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Ministry of Forests, Lands and Natural Resource Operations

Frequently Asked Questions

What is the current status of the call for bioenergy?

The Ministry of Forests, Lands and Natural Resource Operations, Ministry of Energy, Mines and Petroleum Resources and BC Hydro are working together to ensure the learnings from Phase 1 and commitments from the 2009 Throne Speech and Forestry Round Table recommendations

Please refer to the BC Hydro website for more information about the two-phase bioenergy call for power.

Which areas have the most potential for bioenergy tenure opportunities?

Ministry of Forests, Lands and Natural Resource Operations region and district staff conducted a study in Fall 2007 to estimate the potential tenure opportunity for bioenergy.  Since that time, decisions have been made to offer local First Nations the tenure opportunity without a tie to the BC Hydro Bioenergy call.  The remaining opportunity is guided by forest stewardship requirements, available low-grade timber, and available Allowable Annual Cut.  For more information, see the Bioenergy Harvesting Opportunities and Volume Estimates for Potential Tenure page.

Does government plan to create a licence specifically for obtaining biomass for bioenergy?

New ideas are always being considered for how best to provide biomass recovery opportunities, but the market should dictate how that biomass is used.  Several new tools have recently been instituted to improve access to harvest residuals including: stand-as-a-whole" pricing, Forest for Tomorrow Licences to Cut, BC TS Innovative Timber Sales, and soon, Fibre Supply Licences to Cut and Forest Licence to Cut (specific to roadside and landing accumulations).

How can I tell if a licensee has no further interest in roadside biomass accumulations and they’re available for my use?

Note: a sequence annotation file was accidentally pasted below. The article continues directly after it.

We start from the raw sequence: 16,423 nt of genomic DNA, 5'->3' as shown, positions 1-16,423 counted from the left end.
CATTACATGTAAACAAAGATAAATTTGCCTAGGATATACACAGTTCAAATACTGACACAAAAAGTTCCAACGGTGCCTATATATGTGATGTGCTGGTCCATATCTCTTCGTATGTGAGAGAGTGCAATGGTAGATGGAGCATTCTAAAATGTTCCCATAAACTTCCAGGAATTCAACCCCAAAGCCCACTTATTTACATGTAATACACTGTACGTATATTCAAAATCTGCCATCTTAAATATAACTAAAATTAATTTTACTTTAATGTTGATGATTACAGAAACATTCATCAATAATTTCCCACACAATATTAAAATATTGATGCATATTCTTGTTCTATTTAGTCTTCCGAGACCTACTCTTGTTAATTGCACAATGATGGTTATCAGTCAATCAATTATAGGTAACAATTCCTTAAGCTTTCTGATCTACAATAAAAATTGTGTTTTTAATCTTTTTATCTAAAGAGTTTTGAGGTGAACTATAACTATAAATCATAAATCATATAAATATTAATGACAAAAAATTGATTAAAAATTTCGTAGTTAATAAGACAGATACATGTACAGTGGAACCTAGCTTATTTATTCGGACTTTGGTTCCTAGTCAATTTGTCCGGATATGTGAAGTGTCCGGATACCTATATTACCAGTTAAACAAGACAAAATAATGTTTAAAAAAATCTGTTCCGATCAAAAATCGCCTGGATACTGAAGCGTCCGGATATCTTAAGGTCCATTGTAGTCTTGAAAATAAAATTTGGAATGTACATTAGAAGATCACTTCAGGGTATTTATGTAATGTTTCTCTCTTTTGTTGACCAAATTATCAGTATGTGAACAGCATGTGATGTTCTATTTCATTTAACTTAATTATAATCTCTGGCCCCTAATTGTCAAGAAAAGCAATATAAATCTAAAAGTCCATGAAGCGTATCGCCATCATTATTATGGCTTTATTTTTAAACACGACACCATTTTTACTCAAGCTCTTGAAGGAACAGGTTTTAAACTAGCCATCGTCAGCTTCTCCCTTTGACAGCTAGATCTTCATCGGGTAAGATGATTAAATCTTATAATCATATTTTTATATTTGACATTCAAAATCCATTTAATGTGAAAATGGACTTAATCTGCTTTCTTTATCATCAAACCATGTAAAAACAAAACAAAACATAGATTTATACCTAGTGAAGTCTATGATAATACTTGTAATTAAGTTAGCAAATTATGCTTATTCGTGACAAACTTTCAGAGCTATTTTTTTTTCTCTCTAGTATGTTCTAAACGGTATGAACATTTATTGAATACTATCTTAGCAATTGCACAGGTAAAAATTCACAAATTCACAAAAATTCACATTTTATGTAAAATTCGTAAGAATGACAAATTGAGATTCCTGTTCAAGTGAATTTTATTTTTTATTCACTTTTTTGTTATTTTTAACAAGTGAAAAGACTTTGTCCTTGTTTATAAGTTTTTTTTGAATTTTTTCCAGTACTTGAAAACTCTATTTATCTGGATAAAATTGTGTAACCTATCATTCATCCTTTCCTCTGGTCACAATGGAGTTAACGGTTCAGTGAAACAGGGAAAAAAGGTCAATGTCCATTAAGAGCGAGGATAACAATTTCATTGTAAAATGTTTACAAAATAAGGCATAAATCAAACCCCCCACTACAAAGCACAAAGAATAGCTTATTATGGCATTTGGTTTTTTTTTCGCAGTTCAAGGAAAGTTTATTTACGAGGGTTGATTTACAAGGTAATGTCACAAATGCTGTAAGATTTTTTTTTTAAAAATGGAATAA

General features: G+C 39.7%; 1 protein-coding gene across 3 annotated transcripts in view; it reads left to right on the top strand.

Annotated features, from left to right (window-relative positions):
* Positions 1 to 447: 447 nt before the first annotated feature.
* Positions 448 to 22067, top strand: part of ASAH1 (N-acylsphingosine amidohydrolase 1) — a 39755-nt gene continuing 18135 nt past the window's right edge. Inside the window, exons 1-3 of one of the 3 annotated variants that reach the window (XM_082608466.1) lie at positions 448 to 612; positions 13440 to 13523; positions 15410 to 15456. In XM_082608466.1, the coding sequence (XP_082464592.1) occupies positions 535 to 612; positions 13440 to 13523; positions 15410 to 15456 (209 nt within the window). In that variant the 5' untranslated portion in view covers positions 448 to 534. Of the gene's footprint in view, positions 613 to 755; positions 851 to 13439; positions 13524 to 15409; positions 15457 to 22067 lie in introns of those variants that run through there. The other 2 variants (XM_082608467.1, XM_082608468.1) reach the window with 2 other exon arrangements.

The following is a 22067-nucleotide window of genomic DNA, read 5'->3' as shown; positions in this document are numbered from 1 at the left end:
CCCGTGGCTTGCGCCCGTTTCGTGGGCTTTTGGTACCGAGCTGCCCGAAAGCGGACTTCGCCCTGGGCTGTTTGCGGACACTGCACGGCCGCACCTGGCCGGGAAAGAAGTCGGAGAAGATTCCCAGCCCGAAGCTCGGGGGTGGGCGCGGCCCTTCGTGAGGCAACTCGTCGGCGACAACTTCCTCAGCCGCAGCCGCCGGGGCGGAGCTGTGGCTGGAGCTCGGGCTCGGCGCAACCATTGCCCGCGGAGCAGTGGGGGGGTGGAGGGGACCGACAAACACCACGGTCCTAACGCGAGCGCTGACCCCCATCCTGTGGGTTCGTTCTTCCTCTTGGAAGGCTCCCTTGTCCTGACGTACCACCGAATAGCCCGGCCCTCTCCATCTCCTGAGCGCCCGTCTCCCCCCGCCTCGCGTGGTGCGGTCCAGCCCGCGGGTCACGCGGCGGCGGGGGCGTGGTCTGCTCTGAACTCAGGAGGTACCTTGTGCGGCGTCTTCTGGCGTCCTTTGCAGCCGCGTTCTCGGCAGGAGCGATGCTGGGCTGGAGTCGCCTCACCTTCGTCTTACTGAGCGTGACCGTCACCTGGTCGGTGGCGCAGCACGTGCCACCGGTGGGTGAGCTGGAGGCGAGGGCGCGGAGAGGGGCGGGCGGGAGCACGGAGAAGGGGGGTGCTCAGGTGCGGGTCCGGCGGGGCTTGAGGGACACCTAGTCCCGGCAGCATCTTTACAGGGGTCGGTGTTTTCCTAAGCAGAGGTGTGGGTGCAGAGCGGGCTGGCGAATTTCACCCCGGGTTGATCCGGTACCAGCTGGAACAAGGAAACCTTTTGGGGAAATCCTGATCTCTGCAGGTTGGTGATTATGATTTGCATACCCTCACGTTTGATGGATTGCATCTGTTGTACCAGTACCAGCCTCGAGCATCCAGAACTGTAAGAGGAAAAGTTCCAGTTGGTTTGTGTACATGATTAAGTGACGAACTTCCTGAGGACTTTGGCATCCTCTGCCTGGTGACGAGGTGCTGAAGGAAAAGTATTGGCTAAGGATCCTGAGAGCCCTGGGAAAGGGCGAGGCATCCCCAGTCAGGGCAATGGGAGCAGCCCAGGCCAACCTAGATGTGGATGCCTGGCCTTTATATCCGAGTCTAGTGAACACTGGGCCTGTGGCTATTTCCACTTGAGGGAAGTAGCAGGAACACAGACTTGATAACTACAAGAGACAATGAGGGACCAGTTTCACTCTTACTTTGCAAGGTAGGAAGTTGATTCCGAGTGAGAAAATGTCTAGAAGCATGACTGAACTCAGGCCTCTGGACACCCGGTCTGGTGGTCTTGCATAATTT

Contact the licensee directly.  You may find there are circumstances where companies are willing to coordinate their harvesting and post-harvest activities with the removal of the biomass.

Do all the pine trees in a mountain pine beetle-attacked stand die, and do they die at the same time?

No.  Some pine trees survive.  Reasons vary why some survive and some are killed, but include the health of the pine tree before attack and the severity of attack.  Beetle attack in an infested stand can be ongoing over several years.  Some pine trees die within one or two years of the stand being initially attacked, while others don't die for five years or more.

How long will the fibre supply from the infestation last?

This depends on a number of factors including the:

  1. Rate of harvest of pine. The Allowable Annual Cut (AAC) determined by the Chief Forester is the maximum harvest level.  Markets drive the rate at which tenure holders harvest (up to the AAC) and the timber species (pine versus non-pine) they target for harvest.  Based on the Chief Forester’s AAC and current harvest practices, the Ministry of Forests, Lands and Natural Resource Operations estimates that pine will form a major component of the harvest profile for another 10–12 years.  However if markets weaken, the actual harvest rate may be lower than the AAC and the pine harvest opportunity may last a few years more.
  2. Amount of wood available for harvest and the need to reserve some dead pine from harvest. Not all of the dead pine will be made available for harvest.  About 40 per cent will be available, while another 40 per cent will be in stands outside the timber harvesting land base or reserved from harvest, and 20 per cent will be in stands that aren’t economically accessible.
  3. Duration of the biofuel shelf life. Over time, the percentage of sawlog material in an attacked stand declines so that eventually very little, if any, sawlog material is left.  The non-sawlog material remains suitable for pulping, engineered wood products and bioenergy as long as it’s standing.  Recent observations in the central interior indicate that some stands are experiencing accellerated wind damage 10+ years after death.  But many are not.
  4. The need to reserve some dead pine from harvest. Pine often exists in stands along with other species such as spruce, fir or larch.  It’s preferred that non-pine dominant stands be retained for harvest after the pine-leading stands are no longer viable harvest opportunities.